Turkish President Recep Tayyip Erdogan is heading to Moscow on Thursday to meet with Russian President Vladimir Putin in an attempt to reach an agreement regarding Idleb in northern Syria. This summit had not been possible until a few days ago, as Putin had been trying to avoid it. But then there were fears that the situation would get out of control after the wide-ranging Turkish response to the attack that struck its forces on Feb. 27, 2020, killing 33 soldiers.
The possibility of reaching a new agreement during the Turkish-Russian summit looks to be high, given both sides’ pragmatism and their insistence on not getting into a direct conflict. This was noticeable in the signals exchanged during the recent escalation. Despite the fact that the missile that killed the Turkish soldiers was Russian-directed, Ankara did not blame Moscow for the attack. In exchange, Russian did not intervene to protect regime forces and Iranian militias against the Turkish revenge attack, which killed a large number of fighters. The fact that Erdogan said that he had “no problem” with Russian and Iran in Syria confirmed this trend. He knows that he would not have real support from NATO or the United States if he got into a direct conflict with Russia and Iran in Syria, especially at this stage when the American president appears to be fully submerged in containing the repercussions of the coronavirus, which is threatening the American economy—and, along with it, his chance for a new presidential term. The US Secretary of Defense was clear when he said that his country is not considering giving air support to the military operation carried out by Turkey in Idleb. Turkey also has not yet received a response from Washington about its request to obtain a Patriot missile system to set up in Idleb, and to set up a no-fly zone. President Erdogan is also aware of the limits of the military support he can provide to Syrian opposition forces. Russian media recently indicated that Moscow was ready to provide Kurdish fighters with anti-aircraft missiles if Ankara decided to move forward with providing the Syrian opposition similar missiles, speculation about which broke out after several regime aircraft were shot down over Idleb last month.
It seems clear that military operations in Idleb, at least at this stage, have reached their goal, with each achieving the maximum possible, within the limits permitted by the balance of power on the ground and the surrounding political conditions. The Syrian regime and its allies have managed to take control of the international Hama-Aleppo highway and the major towns along it. On the other hand, the Turks were able to regain credibility—which had been heavily damaged in recent years, due to the high level of rhetoric and poor level of performance. They were also able to draw red lines for what they are willing to accept in Idleb.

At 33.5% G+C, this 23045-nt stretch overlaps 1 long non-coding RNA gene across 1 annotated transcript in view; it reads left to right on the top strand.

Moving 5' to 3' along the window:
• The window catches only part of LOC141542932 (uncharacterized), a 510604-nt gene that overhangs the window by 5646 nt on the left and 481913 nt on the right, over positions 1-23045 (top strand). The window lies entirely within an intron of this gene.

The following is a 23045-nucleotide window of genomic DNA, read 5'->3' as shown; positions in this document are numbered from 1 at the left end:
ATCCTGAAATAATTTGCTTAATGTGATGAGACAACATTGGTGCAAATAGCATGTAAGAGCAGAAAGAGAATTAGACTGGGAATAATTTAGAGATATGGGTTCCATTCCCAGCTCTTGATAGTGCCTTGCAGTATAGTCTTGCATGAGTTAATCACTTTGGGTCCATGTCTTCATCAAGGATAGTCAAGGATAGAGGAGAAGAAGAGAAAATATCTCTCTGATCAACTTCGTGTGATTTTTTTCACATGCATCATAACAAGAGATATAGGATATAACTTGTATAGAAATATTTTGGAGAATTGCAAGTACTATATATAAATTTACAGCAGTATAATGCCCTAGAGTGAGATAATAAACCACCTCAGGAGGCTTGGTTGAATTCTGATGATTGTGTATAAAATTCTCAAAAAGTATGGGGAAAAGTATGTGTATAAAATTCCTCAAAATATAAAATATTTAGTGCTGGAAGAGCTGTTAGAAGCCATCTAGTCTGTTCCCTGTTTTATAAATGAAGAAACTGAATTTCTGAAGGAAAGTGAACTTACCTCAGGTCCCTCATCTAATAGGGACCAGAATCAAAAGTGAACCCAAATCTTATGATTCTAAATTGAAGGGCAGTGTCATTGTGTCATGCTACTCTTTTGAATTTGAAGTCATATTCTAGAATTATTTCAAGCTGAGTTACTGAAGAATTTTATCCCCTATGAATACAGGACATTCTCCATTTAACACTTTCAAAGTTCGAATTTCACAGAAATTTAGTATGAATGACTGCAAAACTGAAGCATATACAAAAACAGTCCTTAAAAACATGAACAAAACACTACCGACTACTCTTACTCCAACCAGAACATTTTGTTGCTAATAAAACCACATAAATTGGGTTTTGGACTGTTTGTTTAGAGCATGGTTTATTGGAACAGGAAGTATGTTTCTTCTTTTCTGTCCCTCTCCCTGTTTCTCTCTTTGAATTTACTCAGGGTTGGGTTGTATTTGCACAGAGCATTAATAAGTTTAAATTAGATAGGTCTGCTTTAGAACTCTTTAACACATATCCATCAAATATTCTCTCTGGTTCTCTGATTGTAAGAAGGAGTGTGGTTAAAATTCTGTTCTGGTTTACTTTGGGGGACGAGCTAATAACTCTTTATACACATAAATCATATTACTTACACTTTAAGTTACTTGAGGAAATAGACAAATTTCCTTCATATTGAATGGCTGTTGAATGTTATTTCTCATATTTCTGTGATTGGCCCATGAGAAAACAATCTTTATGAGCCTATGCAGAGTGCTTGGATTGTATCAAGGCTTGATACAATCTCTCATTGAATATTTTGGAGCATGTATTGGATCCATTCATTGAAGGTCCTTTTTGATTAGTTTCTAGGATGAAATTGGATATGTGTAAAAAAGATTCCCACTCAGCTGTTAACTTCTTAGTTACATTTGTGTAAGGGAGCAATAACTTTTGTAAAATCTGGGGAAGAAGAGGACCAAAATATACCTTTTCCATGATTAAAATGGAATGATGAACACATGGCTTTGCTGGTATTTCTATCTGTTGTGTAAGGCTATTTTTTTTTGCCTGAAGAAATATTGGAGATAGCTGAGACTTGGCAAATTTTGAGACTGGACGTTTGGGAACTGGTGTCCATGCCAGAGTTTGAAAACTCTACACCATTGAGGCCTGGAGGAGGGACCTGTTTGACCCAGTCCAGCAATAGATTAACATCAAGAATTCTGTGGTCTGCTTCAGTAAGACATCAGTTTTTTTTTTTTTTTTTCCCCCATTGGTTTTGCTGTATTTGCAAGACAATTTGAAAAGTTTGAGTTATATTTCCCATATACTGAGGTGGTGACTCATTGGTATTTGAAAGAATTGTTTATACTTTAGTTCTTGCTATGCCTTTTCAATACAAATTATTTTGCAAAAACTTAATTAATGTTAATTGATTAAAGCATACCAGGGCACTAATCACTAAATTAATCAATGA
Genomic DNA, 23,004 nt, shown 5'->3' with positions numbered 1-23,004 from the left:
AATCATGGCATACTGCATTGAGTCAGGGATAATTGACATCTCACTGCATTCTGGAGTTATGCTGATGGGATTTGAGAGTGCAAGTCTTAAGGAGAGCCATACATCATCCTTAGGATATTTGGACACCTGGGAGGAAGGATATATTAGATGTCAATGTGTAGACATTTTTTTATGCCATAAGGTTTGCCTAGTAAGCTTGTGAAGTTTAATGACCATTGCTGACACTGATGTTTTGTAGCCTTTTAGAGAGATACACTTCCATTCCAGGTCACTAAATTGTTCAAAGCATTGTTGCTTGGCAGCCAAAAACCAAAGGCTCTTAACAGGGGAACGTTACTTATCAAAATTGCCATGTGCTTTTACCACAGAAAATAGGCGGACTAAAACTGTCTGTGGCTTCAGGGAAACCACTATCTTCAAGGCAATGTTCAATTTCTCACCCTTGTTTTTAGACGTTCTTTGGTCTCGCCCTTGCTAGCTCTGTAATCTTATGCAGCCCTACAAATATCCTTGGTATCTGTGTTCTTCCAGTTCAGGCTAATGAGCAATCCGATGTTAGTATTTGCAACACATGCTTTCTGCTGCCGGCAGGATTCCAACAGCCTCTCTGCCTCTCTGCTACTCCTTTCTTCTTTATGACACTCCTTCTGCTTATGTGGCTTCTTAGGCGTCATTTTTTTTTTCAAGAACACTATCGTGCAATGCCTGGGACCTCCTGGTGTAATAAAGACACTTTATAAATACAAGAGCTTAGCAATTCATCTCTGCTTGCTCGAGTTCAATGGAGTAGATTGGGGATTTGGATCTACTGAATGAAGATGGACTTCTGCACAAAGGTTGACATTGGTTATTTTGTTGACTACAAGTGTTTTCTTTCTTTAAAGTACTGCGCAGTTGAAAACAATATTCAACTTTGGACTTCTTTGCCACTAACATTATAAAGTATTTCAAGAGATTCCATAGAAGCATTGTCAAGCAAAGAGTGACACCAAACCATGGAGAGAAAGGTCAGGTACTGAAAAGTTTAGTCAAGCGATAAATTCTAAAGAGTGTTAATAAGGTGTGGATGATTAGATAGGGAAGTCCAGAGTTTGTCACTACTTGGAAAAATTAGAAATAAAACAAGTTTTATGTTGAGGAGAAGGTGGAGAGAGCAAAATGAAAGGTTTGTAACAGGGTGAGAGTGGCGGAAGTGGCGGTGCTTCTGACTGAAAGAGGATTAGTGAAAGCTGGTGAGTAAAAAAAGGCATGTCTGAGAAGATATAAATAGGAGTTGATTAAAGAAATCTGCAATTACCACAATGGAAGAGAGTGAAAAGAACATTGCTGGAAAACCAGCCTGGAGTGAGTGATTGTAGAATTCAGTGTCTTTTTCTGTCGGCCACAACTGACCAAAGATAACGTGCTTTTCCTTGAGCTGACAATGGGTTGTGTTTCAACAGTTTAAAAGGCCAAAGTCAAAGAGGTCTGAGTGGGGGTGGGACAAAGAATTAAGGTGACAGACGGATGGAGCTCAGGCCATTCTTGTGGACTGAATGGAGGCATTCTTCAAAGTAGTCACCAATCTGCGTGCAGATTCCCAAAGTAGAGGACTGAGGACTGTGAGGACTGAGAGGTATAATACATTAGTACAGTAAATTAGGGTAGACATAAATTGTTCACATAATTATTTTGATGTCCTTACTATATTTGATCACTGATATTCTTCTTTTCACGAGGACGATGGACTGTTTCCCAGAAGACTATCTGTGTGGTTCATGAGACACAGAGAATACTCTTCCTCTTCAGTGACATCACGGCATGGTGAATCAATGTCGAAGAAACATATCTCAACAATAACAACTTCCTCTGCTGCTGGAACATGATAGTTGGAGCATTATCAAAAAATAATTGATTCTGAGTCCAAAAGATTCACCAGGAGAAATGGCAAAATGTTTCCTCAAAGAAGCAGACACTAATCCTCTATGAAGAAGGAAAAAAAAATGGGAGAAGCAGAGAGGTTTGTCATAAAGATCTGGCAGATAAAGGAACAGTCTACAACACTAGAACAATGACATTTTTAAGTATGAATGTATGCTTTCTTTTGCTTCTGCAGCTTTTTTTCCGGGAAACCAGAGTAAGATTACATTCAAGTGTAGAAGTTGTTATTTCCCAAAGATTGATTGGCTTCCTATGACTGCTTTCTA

Putin is a professor in political opportunism, and he understands the difficulty of the Turkish position in general, because of Erdogan’s internal situation, and his complex relations with his allies in the West. A regional axis has emerged in this confrontation, which includes Arab countries alongside Cyprus, and even Israel. But Putin also understands that NATO, which refrained from supporting Turkey in Idleb, will be forced to intervene alongside it should the confrontation widen and reach Turkish territory. Therefore, he will also try to deescalate.
The chance of reaching an agreement in Moscow tomorrow is supported by the intensification of the fighting on the ground. Since the announcement of the summit’s date, the Russians and Turks and their allies have sought to take control of the strategic city of Saraqeb to draw the borders of the truce before the summit. The question is not, therefore, about whether an agreement will emerge tomorrow in Moscow, but rather what that agreement is. Leaked maps of the two sides indicate that another Gaza is beginning to emerge in northern Syria, where three million Syrians with a few thousand fighters will be crammed into a small strip of land between the international highway and the Turkish border. Where is Iran in all this? It is trying to intervene in developments in northern Syria by making invitations to a tripartite summit to revive the Astana track. But who wants a summit in Tehran, which is infested with coronavirus?
This article was translated and edited by The Syrian Observer. The Syrian Observer has not verified the content of this story. Responsibility for the information and views set out in this article lies entirely with the author.